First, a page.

Abstract: Since the extent of offshoring and production sharing varies by sector and country, we develop measures of GVCs in terms of length, intensity, and location of participation at the levels of country, country-sector, and bilateral sector, and distinguish among pure domestic, directly traded, and indirectly traded production activities. Using these measures, we characterize cross-country production sharing patterns and GVC related trade activities for 35 sectors and 40 countries over 17 years. We find that the production chain for the world as a whole has become longer. While the relative ranking of the length at the Sector level is stable across countries, the average length for a given country-sector, of both the domestic and international components, and their participation and position in GVCs in general, do evolve significantly over time. The results contribute to a better understanding of features of global value chains and patterns of participation by individual country-sectors.
    Keywords: Production length, Position and Participation in Global Value Chains
    JEL: F1 F6
    Date: 2017–02–23
  12. By: Mundle, Sudipto (National Institute of Public Finance and Policy)
    Abstract: The 2016 India Employment Report demolishes the myths of both `demographic dividend' and `jobless growth' in the India growth story. But it recognises that the growth of decent, productive employment is too slow even to absorb the annual increment of new workers in the workforce, let alone eliminate the huge backlog of open unemployment and low productivity underemployment. This paper argues that this challenge is a man-made problem, the consequence of a range of dysfunctional policies that have a strong anti-employment bias. Moreover, a long standing elitist bias in education policy has pre-empted the provision of quality basic education without which the bulk of the workforce cannot be suitably skilled for decent, productive employment. The paper suggests that these dysfunctional policies are attributable to a fractionalized polity and India's soft state, which stands in sharp contrast to the hard states seen in the dramatically successful East Asian model of guided capitalism.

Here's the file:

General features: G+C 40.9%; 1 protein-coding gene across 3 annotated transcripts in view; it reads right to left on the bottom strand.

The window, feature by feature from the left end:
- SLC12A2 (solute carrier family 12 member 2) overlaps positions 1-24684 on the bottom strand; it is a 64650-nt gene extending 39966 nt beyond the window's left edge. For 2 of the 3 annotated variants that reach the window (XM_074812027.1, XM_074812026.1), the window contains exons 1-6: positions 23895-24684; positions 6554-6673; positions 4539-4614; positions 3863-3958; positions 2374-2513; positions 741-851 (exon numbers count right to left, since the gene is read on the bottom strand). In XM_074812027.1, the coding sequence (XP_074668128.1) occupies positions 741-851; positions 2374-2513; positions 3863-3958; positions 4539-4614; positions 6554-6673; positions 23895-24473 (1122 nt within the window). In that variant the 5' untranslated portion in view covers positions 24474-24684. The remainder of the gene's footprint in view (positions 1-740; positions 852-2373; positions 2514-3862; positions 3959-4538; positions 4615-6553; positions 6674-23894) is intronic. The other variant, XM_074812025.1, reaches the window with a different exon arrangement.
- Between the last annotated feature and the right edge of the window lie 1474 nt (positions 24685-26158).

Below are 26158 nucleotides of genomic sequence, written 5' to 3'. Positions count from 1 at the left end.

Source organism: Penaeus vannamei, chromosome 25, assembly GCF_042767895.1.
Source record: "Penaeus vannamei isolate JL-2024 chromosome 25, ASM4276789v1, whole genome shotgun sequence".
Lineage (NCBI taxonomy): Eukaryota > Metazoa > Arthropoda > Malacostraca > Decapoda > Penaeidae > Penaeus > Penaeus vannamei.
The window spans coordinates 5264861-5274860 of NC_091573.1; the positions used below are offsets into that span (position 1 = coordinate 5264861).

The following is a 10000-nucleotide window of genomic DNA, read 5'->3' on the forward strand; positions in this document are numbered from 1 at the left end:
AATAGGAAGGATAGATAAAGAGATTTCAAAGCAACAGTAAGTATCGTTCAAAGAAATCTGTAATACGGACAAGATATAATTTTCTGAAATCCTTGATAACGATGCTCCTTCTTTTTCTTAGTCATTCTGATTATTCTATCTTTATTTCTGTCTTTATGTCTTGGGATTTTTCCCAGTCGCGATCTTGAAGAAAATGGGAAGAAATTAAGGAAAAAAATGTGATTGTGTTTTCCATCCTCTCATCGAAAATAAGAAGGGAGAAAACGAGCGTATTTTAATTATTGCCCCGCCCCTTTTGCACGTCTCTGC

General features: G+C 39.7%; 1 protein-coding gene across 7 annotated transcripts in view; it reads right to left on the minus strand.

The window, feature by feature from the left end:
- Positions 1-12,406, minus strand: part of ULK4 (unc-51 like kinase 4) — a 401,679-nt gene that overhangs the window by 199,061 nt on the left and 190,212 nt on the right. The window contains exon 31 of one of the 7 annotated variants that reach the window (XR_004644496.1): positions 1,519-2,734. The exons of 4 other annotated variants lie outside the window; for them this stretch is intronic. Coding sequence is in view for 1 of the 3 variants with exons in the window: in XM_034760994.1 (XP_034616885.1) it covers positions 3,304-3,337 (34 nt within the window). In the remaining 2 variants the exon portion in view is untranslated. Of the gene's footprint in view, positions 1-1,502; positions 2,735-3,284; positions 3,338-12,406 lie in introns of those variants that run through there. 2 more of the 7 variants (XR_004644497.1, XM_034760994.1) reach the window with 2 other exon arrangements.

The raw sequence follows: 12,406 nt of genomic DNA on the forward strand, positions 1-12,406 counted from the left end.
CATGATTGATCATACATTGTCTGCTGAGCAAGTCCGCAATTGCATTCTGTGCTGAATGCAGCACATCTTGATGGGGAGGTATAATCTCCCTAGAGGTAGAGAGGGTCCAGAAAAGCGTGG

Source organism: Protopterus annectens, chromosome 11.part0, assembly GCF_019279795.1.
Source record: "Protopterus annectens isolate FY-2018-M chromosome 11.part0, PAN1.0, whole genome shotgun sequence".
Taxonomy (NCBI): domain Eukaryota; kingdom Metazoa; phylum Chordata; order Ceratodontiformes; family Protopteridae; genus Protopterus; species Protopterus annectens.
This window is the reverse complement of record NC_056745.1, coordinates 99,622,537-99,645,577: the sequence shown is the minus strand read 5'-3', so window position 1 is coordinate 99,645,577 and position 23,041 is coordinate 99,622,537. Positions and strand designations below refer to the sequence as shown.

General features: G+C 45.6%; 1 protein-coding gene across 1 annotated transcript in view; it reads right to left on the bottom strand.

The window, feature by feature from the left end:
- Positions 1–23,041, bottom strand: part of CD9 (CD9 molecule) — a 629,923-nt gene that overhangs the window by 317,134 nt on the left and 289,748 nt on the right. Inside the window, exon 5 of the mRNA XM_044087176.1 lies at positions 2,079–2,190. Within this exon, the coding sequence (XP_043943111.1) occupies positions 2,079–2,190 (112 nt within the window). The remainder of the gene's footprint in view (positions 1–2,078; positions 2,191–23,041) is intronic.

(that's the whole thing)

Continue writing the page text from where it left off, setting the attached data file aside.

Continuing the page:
Keywords: Growth ; employment ; unemployment ; underemployment ; education ; skill, productivity ; dysfunctional policies ; soft state ; hard state ; India ; East Asia ; guided capitalism
    JEL: O20 O43 O53 O25 P16 P47 P52 I25 I28 J08 J21
    Date: 2017–02
  13. By: Reardon, Thomas
    Abstract: Abstract. This is the first paper showing empirically the share of direct and indirect energy costs in the agrifood supply chains in Asia, or for that matter, in developing countries generally. We show a substantial share of total value chain costs come from energy costs. While the debate has focused on energy costs on the farm, we show that off-farm components of the value chain/food system have a higher share of total energy costs. The energy costs on the farm and off-farm in the food system are correlated with the degree of “transformation” of the value chain and its segments, such as capital intensification and geographic lengthening. While energy costs and food costs are generally correlated in the macro literature, the analysis here allows policymakers to unpack the black box of energy costs in the food sector and ascertain where energy vulnerability challenges are and energy economizing opportunities may best pay off for overall national food security.
    Keywords: supply chains, energy costs, food system transformation, Agribusiness, Industrial Organization, International Development, Marketing, L1, D2, D4, O1, Q1, Q4,
    Date: 2016
  14. By: KEIDA Masayuki; TAKEDA Yosuke